Hudson – Renovations to an existing Wal-Mart are nearly complete, but if the construction company requires work be done outside of normal business hours, they must first get permission ahead of time from town officials. This was the directive given by the Planning Board Jan. 4 to John Vandish, the project manager for Bast Hatfield, the construction company working on the project.
Vandish appeared before the board to ask for approval to work additional hours on the store, which is located at 280 Washington St.
“We have to install some stadium roofing up top,” Vandish said. “To do this we need to work past regular work hours.”
The extended hours of work would not last long.
“We need about two nights to do what we need to get done,” he said. “We are about 100 percent closed up next week other than the roof.”
“It’s very simple,” Planning Board Vice Chair Rodney Frias said. “Please communicate next time before you come before us. Send an e-mail to the police chief at least 48 hours in advance and let him know what you are doing so they can handle complaints appropriately.”
Vandish went on to answer detailed questions from board member David Daigneault about the overall construction progress at the site. Construction in the back and sides of the store is near completion, Vandish said, with a sink hole still needing to be back filled, fencing to be removed, and at some point later in the year, resealing of the asphalt.
Vandish said he would have to coordinate with the roofer to determine an exact date, and with a reminder from the board that the upcoming Martin Luther King Jr. Day is a “no work” day, the board approved the request for the overtime work. Additionally, they pointed out that a member of the board was a neighbor to the ongoing construction.
The board then addressed a site plan review presented by Attorney Malcolm Houck, representing Galen Miller, owner of Bikeworx at 20 Main St. in Maynard. Miller is seeking approval to relocate his company to the Kane Industrial Complex in Hudson. Bikeworx is a retailer of motorbikes, fourwheelers and all-terrain vehicles, and employs between two and six people depending on the season.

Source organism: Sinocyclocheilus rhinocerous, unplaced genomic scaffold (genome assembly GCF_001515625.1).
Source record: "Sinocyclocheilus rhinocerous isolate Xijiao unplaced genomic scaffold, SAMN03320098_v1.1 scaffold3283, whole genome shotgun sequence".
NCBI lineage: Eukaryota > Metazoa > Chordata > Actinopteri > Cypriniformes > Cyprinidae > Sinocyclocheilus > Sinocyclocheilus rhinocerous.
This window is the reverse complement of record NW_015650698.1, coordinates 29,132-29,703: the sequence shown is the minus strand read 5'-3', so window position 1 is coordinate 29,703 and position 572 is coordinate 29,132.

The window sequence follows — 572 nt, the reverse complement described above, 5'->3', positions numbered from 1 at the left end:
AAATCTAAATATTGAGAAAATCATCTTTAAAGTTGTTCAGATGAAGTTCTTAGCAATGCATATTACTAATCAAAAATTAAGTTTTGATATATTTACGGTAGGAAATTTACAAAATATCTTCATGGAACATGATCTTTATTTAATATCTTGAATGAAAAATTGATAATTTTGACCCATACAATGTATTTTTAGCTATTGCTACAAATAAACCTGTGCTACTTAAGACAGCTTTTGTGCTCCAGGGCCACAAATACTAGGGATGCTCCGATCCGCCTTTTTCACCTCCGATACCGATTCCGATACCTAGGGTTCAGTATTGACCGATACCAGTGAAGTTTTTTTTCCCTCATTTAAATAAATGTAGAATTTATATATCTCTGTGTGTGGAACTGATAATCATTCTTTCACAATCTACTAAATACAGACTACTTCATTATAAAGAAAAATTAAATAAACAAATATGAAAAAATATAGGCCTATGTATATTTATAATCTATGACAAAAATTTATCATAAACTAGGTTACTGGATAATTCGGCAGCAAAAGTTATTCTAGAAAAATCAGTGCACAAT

“The amount of fluids, motor oils and the like, are almost negligible,” Houck said. “Vehicles are not being serviced at this location, and the amount of fluids would only be in very small quantities for retail.”
Michael Fields, speaking on behalf of a Heatherfield Group, LLC and a property owner across the street from the proposed business, expressed his concern if bringing in a retail business was proper form in what was named as an industrial complex. He also said he was worried that the roadway would be used as a raceway for the new motorbikes being purchased and sold.
“Mr. Fields, this is a site plan review; the issues you have are real issues and legitimate issues that belong before the Zoning Board of Appeals and Board of Selectmen,” Frias said.
Houck pointed out that James Kane, the owner of the property, was present at the meeting.
“I am not allowing bikes on that road,” Kane said.
Members of the Planning Board expressed concern about outside storage of material, to which Miller replied that motor bikes for sale are kept outside of the building as display models during the business day. With assurances that no property would be stored outside in public view, the board voted to approve the site plan.
Other action taken by the Planning Board included a review of retaining walls that are showing signs of damage near the Lowe’s store on Highland Park Avenue.
Board members Robert D’Amelio and Thomas Collins were not in attendance.